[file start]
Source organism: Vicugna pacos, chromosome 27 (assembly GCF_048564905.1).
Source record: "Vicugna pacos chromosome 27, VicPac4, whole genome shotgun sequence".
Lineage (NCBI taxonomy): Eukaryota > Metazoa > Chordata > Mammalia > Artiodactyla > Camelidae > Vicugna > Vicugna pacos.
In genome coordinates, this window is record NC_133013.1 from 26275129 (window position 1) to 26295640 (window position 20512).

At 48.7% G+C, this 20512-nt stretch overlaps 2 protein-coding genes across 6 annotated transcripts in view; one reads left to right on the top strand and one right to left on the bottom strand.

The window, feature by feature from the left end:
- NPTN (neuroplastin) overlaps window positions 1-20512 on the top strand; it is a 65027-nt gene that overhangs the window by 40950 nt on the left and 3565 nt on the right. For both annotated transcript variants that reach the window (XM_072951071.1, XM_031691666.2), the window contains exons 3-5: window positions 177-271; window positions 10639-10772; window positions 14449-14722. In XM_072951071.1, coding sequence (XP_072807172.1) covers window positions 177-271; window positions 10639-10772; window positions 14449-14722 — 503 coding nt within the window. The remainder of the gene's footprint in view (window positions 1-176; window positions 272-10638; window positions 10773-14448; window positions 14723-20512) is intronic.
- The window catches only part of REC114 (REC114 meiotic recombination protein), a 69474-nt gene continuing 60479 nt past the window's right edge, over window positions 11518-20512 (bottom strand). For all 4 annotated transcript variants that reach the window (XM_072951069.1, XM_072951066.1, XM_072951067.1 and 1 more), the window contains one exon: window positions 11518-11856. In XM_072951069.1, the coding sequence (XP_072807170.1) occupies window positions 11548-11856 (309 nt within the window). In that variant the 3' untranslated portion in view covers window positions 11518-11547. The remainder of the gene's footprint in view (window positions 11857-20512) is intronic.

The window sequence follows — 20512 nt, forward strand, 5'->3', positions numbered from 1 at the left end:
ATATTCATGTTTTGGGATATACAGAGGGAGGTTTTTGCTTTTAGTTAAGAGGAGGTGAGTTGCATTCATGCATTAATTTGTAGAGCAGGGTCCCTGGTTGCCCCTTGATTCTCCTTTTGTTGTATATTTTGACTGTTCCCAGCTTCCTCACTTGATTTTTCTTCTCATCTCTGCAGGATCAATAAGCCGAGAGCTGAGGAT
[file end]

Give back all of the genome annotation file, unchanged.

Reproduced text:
Source organism: Vicugna pacos, chromosome 27 (assembly GCF_048564905.1).
Source record: "Vicugna pacos chromosome 27, VicPac4, whole genome shotgun sequence".
Lineage (NCBI taxonomy): Eukaryota > Metazoa > Chordata > Mammalia > Artiodactyla > Camelidae > Vicugna > Vicugna pacos.
In genome coordinates, this window is record NC_133013.1 from 26275129 (window position 1) to 26295640 (window position 20512).

At 48.7% G+C, this 20512-nt stretch overlaps 2 protein-coding genes across 6 annotated transcripts in view; one reads left to right on the top strand and one right to left on the bottom strand.

The window, feature by feature from the left end:
- NPTN (neuroplastin) overlaps window positions 1-20512 on the top strand; it is a 65027-nt gene that overhangs the window by 40950 nt on the left and 3565 nt on the right. For both annotated transcript variants that reach the window (XM_072951071.1, XM_031691666.2), the window contains exons 3-5: window positions 177-271; window positions 10639-10772; window positions 14449-14722. In XM_072951071.1, coding sequence (XP_072807172.1) covers window positions 177-271; window positions 10639-10772; window positions 14449-14722 — 503 coding nt within the window. The remainder of the gene's footprint in view (window positions 1-176; window positions 272-10638; window positions 10773-14448; window positions 14723-20512) is intronic.
- The window catches only part of REC114 (REC114 meiotic recombination protein), a 69474-nt gene continuing 60479 nt past the window's right edge, over window positions 11518-20512 (bottom strand). For all 4 annotated transcript variants that reach the window (XM_072951069.1, XM_072951066.1, XM_072951067.1 and 1 more), the window contains one exon: window positions 11518-11856. In XM_072951069.1, the coding sequence (XP_072807170.1) occupies window positions 11548-11856 (309 nt within the window). In that variant the 3' untranslated portion in view covers window positions 11518-11547. The remainder of the gene's footprint in view (window positions 11857-20512) is intronic.

The window sequence follows — 20512 nt, forward strand, 5'->3', positions numbered from 1 at the left end:
ATATTCATGTTTTGGGATATACAGAGGGAGGTTTTTGCTTTTAGTTAAGAGGAGGTGAGTTGCATTCATGCATTAATTTGTAGAGCAGGGTCCCTGGTTGCCCCTTGATTCTCCTTTTGTTGTATATTTTGACTGTTCCCAGCTTCCTCACTTGATTTTTCTTCTCATCTCTGCAGGATCAATAAGCCGAGAGCTGAGGAT